FSSAI is working on draft standards for food related to inborn errors of metabolism for infants. It would be put out for comments and suggestion shortly. The country’s apex food regulator has also identified the food products that would be named in a list and shall be allowed to be imported in the country, once approved.

Pawan Kumar Agarwal, chief executive officer, FSSAI, said that under the initiative of diet4life, the apex food regulator has allowed the import of certain foods that are required to be given to kids suffering from IEM.

“These are specialised food. It is not about lactose intolerance. In such cases, there are specialised foods that are to be imported. Some companies in India have also started manufacturing the same, which we could only import earlier,” he added.

In an estimate, close to 35,000 children die due to IEM every year, and FSSAI has come up with an interim arrangement before finalising the draft standards for that.

Agarwal said, “Now we have identified the items which are related to IEM and only they will be allowed to be imported. A positive list was prepared as an interim arrangement till the standards are finalised. The standards are also being finalised.”

“So once the standards are finalised, there would be certain conditions where breast feeding is just not possible. The Infant Milk Substitutes (IMS) Act, 1992, will be applicable in every case, except where there is a special need for such children,” he added.

He, however, said that if comments were received with reasoning that the draft should be changed/modified, FSSAI will examine it.

Foods related to IEM and the IMS Act, 1992, has become a matter of debate with many experts raising the concern that behind the permission of IEM foods, the companies may introduce their baby foods, which are banned under the IMS Act, 1992.

Dr Shweta Khandelwal, associate professor, Public Health Foundation of India, cautioned, “There is enough evidence that big food or big pharma would leave no opportunity to maximise profits. In this case, these specialised foods are a necessity for children born with IEM.”

“Thus, the industry must be strongly regulated at all stages, so that no needy person is catastrophically affected. There should be schemes or strategies which allow people from low-income families to access these products for their children/families,” she added.

“Import duties can be reduced or waived off on these products as requested by several bodies working in this space,” Dr Khandelwal said.

She added that there were allegations that the industry was trying to get these exempted from the IMS Act, 1992, so that they can make better profits and be less regulated.

However, to address the challenges faced by IEM patients, FSSAI, ministry of health and family welfare, Government of India, launched the Diet4life initiative in partnership with various stakeholders comprising the Indian Dietetic Association (IDA), the Indian Society for Inborn Errors of Metabolism (ISIEM), the Metabolic Errors and Rare Diseases Organisation of India (MERD), the Indian Academy of Paediatrics (IAP), the National Neonatology Forum (NNF), the Indian Council of Medical Research (ICMR), the Indian Society of Paediatric Gastroenterology, Hepatology and Nutrition (ISPGHAN) and the Infant and Young Child Nutrition Council of India (IYNCI).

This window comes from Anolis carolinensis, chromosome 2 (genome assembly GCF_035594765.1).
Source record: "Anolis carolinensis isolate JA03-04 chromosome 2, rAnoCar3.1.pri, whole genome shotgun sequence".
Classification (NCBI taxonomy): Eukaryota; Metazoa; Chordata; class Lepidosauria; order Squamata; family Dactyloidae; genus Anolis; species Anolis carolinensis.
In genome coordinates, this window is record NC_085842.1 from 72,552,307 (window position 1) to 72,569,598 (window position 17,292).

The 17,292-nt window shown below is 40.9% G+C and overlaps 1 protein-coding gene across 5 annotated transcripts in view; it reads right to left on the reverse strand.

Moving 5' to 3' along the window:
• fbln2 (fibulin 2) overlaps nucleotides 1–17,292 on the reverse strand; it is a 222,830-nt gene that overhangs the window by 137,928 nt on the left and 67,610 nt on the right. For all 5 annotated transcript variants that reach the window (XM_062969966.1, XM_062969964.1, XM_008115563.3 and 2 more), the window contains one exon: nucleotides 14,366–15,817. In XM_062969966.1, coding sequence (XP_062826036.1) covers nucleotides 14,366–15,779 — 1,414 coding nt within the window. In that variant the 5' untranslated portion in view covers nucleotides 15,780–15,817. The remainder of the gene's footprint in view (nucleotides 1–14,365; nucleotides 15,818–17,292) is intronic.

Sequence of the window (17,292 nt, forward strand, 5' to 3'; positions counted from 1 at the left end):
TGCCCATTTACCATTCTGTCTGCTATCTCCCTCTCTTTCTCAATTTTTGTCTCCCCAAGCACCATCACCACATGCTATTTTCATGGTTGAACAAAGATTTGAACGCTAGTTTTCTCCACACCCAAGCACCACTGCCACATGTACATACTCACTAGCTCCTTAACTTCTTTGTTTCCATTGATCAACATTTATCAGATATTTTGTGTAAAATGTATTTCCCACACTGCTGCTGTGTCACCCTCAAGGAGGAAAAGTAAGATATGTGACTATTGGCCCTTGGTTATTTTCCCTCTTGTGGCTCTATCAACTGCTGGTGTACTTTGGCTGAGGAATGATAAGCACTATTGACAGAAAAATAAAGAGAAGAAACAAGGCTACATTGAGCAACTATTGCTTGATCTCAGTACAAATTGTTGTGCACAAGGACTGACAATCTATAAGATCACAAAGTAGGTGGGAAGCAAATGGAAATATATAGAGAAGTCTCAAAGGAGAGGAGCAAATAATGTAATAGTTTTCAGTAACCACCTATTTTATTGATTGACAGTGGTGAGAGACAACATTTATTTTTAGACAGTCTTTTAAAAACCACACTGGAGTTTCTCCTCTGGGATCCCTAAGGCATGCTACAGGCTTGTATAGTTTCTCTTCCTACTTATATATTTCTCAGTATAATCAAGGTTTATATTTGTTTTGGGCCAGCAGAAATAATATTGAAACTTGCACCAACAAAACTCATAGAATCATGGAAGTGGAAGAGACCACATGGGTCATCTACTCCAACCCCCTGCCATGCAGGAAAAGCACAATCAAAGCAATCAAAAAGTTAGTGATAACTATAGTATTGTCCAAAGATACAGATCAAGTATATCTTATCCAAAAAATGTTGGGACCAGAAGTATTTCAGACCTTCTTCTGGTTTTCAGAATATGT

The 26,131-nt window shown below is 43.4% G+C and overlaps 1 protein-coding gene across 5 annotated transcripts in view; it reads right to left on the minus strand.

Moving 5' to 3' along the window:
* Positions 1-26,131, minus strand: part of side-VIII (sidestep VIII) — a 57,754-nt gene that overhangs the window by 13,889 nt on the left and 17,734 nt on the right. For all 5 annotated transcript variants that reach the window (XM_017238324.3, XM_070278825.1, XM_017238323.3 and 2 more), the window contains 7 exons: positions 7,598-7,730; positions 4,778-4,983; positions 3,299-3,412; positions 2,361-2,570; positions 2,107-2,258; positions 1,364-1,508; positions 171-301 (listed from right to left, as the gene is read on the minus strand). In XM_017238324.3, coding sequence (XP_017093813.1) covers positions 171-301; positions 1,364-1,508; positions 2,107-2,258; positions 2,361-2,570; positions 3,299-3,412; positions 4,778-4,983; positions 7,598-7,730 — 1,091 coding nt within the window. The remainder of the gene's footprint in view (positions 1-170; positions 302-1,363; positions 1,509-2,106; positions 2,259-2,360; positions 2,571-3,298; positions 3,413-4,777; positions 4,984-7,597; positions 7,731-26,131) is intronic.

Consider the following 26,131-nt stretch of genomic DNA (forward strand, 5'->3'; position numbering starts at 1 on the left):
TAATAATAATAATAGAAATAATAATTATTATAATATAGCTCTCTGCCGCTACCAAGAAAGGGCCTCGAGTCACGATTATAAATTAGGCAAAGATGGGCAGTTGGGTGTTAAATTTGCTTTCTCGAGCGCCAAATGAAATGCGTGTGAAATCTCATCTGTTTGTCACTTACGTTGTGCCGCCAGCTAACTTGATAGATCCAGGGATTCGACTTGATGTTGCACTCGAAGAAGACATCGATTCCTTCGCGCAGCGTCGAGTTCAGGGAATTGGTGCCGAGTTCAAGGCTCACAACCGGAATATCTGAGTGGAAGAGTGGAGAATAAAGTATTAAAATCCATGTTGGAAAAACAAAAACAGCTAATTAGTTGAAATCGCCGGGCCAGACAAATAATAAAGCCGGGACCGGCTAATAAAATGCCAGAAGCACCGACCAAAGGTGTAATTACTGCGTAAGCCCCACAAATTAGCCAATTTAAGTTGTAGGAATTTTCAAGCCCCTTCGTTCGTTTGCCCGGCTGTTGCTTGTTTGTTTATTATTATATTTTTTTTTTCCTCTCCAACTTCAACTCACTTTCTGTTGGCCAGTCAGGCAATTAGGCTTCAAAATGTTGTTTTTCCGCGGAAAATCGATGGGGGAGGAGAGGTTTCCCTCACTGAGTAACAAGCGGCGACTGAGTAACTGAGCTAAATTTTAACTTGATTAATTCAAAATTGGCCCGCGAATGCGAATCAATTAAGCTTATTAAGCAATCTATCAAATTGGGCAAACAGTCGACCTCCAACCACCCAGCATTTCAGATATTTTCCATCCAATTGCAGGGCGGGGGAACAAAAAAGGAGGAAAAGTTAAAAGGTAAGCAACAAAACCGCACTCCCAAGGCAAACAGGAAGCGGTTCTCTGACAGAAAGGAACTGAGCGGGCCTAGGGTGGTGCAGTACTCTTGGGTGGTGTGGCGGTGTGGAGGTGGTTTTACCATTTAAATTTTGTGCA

The Diet4Life initiative is a collaborating effort that aims to provide a holistic service for IEM patients, with facilities of diagnosis, treatment and management of IEM.

So what is IEM and IMS Act, 1992?
Dr Khandelwal said, “IEM are genetic disorders in which the body cannot properly turn food into energy. In India, the prevalence of IEM is about 1/2,500 newborns.”

“IEM is estimated to affect over 30,000-40,000 children in India currently. The disorders result because of defects in specific proteins (enzymes) that help metabolise or break down parts of food in our body,” she added.

“IEM is life-threatening. Thus, for their treatment, specialised diets which fall under the category of food for special medical purposes (FSMPs) are prescribed,” Dr Khandelwal said.

These FSMPs are life-saving, as without these diets/foods, the children may not survive. Some examples of IEM include congenital hypothyroidism, congenital adrenal hyperplasia (CAH), Glucose 6 Phosphate Dehydrogenase Deficiency (G6PD), biotindase deficiency, galactosemia (GAL), phenylketonuria (PKU), maple syrup urine disease (MSUD), etc.

The IMS Act, 1992, provides for the regulation of production, supply and distribution of infant milk substitutes, feeding bottles and infant foods with a view to the protection and promotion of breastfeeding and ensuring the proper use of infant foods and for matters connected therewith or incidental thereto.

Dr Khandelwal stated that the confusion or controversy starts because of infant foods being included under them.

FSSAI clarified, saying that placing FSMPs in the category of IMS foods may have been problematic and begged exemption from the IMS Act, 1992.

Some concerns FSSAI has highlighted are as follows:
• All infant milk substitutes and infant food labels have to carry a statement, reading, “Mother’s milk is best for your baby” in capital letters. In cases of some IEM conditions, an infant cannot digest mother’s milk, hence such a label is medically contraindicated and cannot be affixed
• Products under the IMS Act, 1992, can be taken under advice of health workers, but this cannot be done for IEM diets, which need to be taken only under medical supervision, etc. Hence it would not be feasible to apply the IMS Act, 1992, into infant FSMPs.